How To Pick The Best Incubator For Your Startup
Jun 27, 2019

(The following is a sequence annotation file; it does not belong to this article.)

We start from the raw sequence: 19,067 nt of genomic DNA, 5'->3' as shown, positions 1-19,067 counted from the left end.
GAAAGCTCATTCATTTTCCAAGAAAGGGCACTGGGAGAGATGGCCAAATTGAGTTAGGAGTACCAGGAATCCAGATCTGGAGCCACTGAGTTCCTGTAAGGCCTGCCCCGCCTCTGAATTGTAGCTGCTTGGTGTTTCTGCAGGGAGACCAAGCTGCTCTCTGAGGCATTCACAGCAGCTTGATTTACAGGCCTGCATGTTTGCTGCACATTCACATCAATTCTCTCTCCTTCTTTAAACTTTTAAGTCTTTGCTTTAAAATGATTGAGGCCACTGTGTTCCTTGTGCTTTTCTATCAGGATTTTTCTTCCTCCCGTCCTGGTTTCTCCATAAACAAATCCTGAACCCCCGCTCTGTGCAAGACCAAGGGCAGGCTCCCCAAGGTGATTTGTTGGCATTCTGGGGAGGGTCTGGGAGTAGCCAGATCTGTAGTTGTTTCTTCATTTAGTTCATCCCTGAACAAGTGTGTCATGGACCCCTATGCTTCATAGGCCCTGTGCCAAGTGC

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When Dropbox had its first ever IPO last year, it was valued at $12 billion . However, just 11 years earlier, its founder was pitching the startup's business idea to well-known business incubator Y Combinator. Did the incubation program contribute to Dropbox's success? Notably, as reported by FiveThirtyEight, only 11% of Y Combinator startups have died , and other program participants have included Airbnb and Reddit. With countless entrepreneurs chasing their own startup success story, participating in an incubator could be a valuable first step to getting your business off the ground. Let's dive into how business incubators could help your business to grow, as well as what you should consider when choosing an incubator for your business. What is a business incubator, and how does it help startups? The focus of a business incubator is to provide the type of real-world support that goes beyond the business theories that you may have learned in college. When you're running a startup, profitability is no longer an exam question. Instead, it's a practical necessity that ultimately determines the viability of your idea and business model. Business incubators can provide startups with valuable support and resources. Rather than being left on their own, an incubator can provide a framework for startups to avoid pitfalls and speed up growth. There are many different types of business incubation programs, each targeting a different slice of a startup's needs. There's even some disparity about what's considered an incubation program. Typically, business accelerator programs are in a different category, but sometimes economic development programs and even co-working spaces can be grouped with business incubation programs. How does business incubation affect a business's success? To my knowledge, there are no industry-wide standards on business incubation. However, a 2010 study from the National Business Incubation Association (NBIA) found that companies that participated in a business incubator had an 87% success rate — nearly double the 44% success rate of businesses that didn't incubate. This figure is still widely cited today. A U.K. study from 2014 had similar results: The average survival rate for businesses that went through incubation programs was 92%. Business incubators can be competitive, but the most competitive ones typically have the highest success rates. I've experienced firsthand the value of a business incubation program. My founders and I launched our small business as college entrepreneurs, juggling work and school, a feat that I discuss further in a recent article . After graduation, Canada's biggest accelerator, FounderFuel, provided essential resources and valuable mentorship from leaders with industry experience. The program helped us secure funding from world-renowned investors, allowing us to achieve rapid growth to support millions of college students. What do incubators typically provide? Across North America, there are about 1,500 business incubators , each offering a different set of benefits to early-stage startups. Some focus on IRL benefits such as office space, networking opportunities and even makerspaces. Others work with businesses remotely to provide operational or product support. Some incubators are affiliated with government agencies. Others work with universities to address facility needs through biotech labs or clean energy research facilities. In many cases, an incubator addresses the intangibles that can lead to success. According to InBIA's IMPACT Index , 90% of incubator and entrepreneur programs seek to grow entrepreneurial culture, 75% of programs currently or plan to provide mentorship programs, and 70% seek to encourage minorities or women. Only 12% of entrepreneurship programs directly offer seed funding. If this is your goal, you'll quickly narrow down your program options. What should you look for in an incubator? The best incubation program will be the one that suits your business' needs. When making your decision, it helps to be your own matchmaker. Collate a list of your business' weaknesses, what support you need in the short term and how an incubator can help you achieve your big-picture goals. Then, begin your search for a program that's best suited for you. As you get closer to the application process and focus in on the programs that interest you, consider an incubator's track record as evidence of the program's quality. Helpful metrics include success rates, business growth rates and notable alumni. O ne of the most important factors in choosing a program is connections to future capital. Whether it's through structured contacts made directly through the program or networking opportunities that indirectly resulted from the program, participants are taking a long-range view to lay the groundwork for funding and continued business success. Will your industry determine your incubator program? Not all industries have the same needs or startup trajectories. For example, a tech-focused incubation program would likely be structured differently than one in the fashion industry. Let's look at another example: A food services business has significant infrastructure needs while also having health and safety requirements. This can make it difficult to leap from producing in a home kitchen to establishing an independent manufacturing facility. A food-services incubator can provide an intermediary facility to help food startups scale up by providing the infrastructure of commercial-grade shared kitchen facilities. Additionally, the industry of your startup may mean that you're less concerned about infrastructure and more concerned about connections. Some industries have geographic strongholds. You could get a leg up by choosing to incubate your tech business with a San Francisco-based program. Similarly, a fashion startup may want to choose an incubator in New York, rather than Chicago. There's no one-size-fits-all solution to choosing the right business incubator. Instead, it's about leveraging available programs to find a solution that works best for your business.